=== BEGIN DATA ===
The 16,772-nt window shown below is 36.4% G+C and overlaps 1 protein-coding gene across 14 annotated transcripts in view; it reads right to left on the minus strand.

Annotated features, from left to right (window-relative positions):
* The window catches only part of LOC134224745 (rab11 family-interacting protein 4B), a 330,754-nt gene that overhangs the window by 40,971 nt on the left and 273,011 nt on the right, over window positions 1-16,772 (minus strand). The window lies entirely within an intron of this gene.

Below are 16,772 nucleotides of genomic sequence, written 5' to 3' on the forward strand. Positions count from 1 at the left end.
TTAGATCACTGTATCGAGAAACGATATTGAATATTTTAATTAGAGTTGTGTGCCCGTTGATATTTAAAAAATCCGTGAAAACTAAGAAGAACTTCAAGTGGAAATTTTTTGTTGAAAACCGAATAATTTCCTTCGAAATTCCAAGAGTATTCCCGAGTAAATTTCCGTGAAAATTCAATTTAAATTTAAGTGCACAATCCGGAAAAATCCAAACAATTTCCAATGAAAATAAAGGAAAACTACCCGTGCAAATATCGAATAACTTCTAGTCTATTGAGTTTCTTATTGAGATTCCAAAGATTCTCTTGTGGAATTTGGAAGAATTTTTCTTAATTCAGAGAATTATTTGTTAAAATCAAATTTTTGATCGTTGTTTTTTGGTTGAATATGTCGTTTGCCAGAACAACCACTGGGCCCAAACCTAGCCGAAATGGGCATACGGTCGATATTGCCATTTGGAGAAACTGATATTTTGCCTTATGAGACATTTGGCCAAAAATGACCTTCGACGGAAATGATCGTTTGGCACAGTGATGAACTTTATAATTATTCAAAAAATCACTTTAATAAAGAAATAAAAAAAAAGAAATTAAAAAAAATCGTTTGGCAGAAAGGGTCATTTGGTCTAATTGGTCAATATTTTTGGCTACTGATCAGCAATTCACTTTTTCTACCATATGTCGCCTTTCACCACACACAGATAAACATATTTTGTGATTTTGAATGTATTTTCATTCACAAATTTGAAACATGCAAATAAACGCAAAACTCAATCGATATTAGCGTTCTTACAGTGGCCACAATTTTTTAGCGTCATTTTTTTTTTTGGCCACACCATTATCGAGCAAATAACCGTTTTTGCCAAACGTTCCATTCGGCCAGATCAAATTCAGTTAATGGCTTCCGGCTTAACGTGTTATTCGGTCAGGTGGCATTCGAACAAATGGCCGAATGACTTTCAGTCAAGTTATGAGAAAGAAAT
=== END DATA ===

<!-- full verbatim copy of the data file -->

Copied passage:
The 16,772-nt window shown below is 36.4% G+C and overlaps 1 protein-coding gene across 14 annotated transcripts in view; it reads right to left on the minus strand.

Annotated features, from left to right (window-relative positions):
* The window catches only part of LOC134224745 (rab11 family-interacting protein 4B), a 330,754-nt gene that overhangs the window by 40,971 nt on the left and 273,011 nt on the right, over window positions 1-16,772 (minus strand). The window lies entirely within an intron of this gene.

Below are 16,772 nucleotides of genomic sequence, written 5' to 3' on the forward strand. Positions count from 1 at the left end.
TTAGATCACTGTATCGAGAAACGATATTGAATATTTTAATTAGAGTTGTGTGCCCGTTGATATTTAAAAAATCCGTGAAAACTAAGAAGAACTTCAAGTGGAAATTTTTTGTTGAAAACCGAATAATTTCCTTCGAAATTCCAAGAGTATTCCCGAGTAAATTTCCGTGAAAATTCAATTTAAATTTAAGTGCACAATCCGGAAAAATCCAAACAATTTCCAATGAAAATAAAGGAAAACTACCCGTGCAAATATCGAATAACTTCTAGTCTATTGAGTTTCTTATTGAGATTCCAAAGATTCTCTTGTGGAATTTGGAAGAATTTTTCTTAATTCAGAGAATTATTTGTTAAAATCAAATTTTTGATCGTTGTTTTTTGGTTGAATATGTCGTTTGCCAGAACAACCACTGGGCCCAAACCTAGCCGAAATGGGCATACGGTCGATATTGCCATTTGGAGAAACTGATATTTTGCCTTATGAGACATTTGGCCAAAAATGACCTTCGACGGAAATGATCGTTTGGCACAGTGATGAACTTTATAATTATTCAAAAAATCACTTTAATAAAGAAATAAAAAAAAAGAAATTAAAAAAAATCGTTTGGCAGAAAGGGTCATTTGGTCTAATTGGTCAATATTTTTGGCTACTGATCAGCAATTCACTTTTTCTACCATATGTCGCCTTTCACCACACACAGATAAACATATTTTGTGATTTTGAATGTATTTTCATTCACAAATTTGAAACATGCAAATAAACGCAAAACTCAATCGATATTAGCGTTCTTACAGTGGCCACAATTTTTTAGCGTCATTTTTTTTTTTGGCCACACCATTATCGAGCAAATAACCGTTTTTGCCAAACGTTCCATTCGGCCAGATCAAATTCAGTTAATGGCTTCCGGCTTAACGTGTTATTCGGTCAGGTGGCATTCGAACAAATGGCCGAATGACTTTCAGTCAAGTTATGAGAAAGAAAT